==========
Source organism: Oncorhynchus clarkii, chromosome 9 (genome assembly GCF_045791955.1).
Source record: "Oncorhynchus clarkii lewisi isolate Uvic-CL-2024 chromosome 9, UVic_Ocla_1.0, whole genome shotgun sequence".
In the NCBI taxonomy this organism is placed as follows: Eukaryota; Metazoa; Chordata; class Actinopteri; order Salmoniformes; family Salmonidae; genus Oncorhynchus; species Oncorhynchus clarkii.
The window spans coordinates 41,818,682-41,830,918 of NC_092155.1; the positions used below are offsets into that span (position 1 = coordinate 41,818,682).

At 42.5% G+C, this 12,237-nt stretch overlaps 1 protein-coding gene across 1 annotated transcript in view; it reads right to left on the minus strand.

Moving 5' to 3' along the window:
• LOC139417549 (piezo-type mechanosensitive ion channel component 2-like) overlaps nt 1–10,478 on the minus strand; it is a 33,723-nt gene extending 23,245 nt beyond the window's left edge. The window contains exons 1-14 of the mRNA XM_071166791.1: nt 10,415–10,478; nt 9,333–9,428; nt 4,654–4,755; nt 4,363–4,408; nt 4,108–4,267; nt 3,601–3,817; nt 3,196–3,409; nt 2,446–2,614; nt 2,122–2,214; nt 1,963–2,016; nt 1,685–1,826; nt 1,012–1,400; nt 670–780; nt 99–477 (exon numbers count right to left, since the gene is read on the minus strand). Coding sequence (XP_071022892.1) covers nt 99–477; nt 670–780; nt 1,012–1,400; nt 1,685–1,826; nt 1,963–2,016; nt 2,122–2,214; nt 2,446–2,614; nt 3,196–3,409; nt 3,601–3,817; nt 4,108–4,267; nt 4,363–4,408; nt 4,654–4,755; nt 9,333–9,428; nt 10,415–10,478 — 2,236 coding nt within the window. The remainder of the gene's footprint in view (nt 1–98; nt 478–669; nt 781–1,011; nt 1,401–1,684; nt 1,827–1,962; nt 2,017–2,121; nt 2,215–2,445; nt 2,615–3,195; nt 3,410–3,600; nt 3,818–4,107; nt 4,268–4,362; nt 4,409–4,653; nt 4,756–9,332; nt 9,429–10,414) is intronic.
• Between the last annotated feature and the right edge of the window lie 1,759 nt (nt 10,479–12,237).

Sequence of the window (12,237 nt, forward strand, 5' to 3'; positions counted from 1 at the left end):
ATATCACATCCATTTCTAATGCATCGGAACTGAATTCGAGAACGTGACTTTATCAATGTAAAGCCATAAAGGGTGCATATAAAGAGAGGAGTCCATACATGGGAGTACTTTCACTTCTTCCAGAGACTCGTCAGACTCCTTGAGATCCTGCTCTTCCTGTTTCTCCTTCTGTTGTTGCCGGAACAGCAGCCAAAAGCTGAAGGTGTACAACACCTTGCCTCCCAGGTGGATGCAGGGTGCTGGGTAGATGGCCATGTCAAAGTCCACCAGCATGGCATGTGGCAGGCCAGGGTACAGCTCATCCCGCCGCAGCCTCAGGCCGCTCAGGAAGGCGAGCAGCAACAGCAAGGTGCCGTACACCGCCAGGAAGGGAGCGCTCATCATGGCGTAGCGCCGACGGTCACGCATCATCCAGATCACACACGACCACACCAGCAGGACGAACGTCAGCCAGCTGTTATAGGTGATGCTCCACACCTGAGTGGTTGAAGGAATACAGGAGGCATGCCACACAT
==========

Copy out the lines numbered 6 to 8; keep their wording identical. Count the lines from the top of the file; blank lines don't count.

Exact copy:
Moving 5' to 3' along the window:
• LOC139417549 (piezo-type mechanosensitive ion channel component 2-like) overlaps nt 1–10,478 on the minus strand; it is a 33,723-nt gene extending 23,245 nt beyond the window's left edge. The window contains exons 1-14 of the mRNA XM_071166791.1: nt 10,415–10,478; nt 9,333–9,428; nt 4,654–4,755; nt 4,363–4,408; nt 4,108–4,267; nt 3,601–3,817; nt 3,196–3,409; nt 2,446–2,614; nt 2,122–2,214; nt 1,963–2,016; nt 1,685–1,826; nt 1,012–1,400; nt 670–780; nt 99–477 (exon numbers count right to left, since the gene is read on the minus strand). Coding sequence (XP_071022892.1) covers nt 99–477; nt 670–780; nt 1,012–1,400; nt 1,685–1,826; nt 1,963–2,016; nt 2,122–2,214; nt 2,446–2,614; nt 3,196–3,409; nt 3,601–3,817; nt 4,108–4,267; nt 4,363–4,408; nt 4,654–4,755; nt 9,333–9,428; nt 10,415–10,478 — 2,236 coding nt within the window. The remainder of the gene's footprint in view (nt 1–98; nt 478–669; nt 781–1,011; nt 1,401–1,684; nt 1,827–1,962; nt 2,017–2,121; nt 2,215–2,445; nt 2,615–3,195; nt 3,410–3,600; nt 3,818–4,107; nt 4,268–4,362; nt 4,409–4,653; nt 4,756–9,332; nt 9,429–10,414) is intronic.
• Between the last annotated feature and the right edge of the window lie 1,759 nt (nt 10,479–12,237).